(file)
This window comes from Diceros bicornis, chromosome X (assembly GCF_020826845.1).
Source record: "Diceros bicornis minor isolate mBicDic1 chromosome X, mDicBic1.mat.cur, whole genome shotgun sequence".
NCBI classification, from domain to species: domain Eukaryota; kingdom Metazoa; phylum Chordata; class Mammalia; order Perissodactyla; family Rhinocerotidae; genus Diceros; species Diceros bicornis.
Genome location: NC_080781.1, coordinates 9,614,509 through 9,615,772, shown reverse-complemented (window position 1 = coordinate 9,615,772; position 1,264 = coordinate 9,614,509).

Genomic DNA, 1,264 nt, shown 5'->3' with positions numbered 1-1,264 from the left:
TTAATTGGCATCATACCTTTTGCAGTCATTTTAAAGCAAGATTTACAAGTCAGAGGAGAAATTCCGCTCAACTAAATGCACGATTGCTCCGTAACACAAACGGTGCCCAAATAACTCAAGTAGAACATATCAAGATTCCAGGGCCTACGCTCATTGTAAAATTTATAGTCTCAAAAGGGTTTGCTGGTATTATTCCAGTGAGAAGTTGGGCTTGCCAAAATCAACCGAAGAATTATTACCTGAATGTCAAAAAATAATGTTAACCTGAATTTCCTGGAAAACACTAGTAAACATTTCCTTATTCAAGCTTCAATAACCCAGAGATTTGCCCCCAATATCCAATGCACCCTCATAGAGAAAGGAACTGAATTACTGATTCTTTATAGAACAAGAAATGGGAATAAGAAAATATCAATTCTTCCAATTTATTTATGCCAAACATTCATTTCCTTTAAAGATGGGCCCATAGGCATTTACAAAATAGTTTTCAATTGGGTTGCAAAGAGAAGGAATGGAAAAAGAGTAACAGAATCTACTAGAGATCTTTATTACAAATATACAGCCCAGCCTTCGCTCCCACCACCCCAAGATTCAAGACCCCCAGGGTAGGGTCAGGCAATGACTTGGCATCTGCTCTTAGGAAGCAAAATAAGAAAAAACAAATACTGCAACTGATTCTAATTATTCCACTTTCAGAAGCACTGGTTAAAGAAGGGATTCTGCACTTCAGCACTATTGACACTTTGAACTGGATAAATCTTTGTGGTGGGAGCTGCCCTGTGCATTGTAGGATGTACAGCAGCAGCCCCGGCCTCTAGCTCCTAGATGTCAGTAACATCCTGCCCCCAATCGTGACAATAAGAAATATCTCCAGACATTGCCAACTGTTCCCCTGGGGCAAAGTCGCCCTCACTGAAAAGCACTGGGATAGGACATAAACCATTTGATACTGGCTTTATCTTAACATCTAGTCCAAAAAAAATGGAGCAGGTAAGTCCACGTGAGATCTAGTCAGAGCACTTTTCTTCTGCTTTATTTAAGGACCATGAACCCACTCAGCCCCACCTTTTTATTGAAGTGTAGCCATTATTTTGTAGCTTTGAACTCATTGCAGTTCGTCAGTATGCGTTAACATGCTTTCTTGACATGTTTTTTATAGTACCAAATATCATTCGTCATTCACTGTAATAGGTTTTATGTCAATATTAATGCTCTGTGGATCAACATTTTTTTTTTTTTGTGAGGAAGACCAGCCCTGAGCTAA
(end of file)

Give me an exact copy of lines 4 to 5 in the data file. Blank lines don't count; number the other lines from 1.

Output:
Genome location: NC_080781.1, coordinates 9,614,509 through 9,615,772, shown reverse-complemented (window position 1 = coordinate 9,615,772; position 1,264 = coordinate 9,614,509).

Genomic DNA, 1,264 nt, shown 5'->3' with positions numbered 1-1,264 from the left: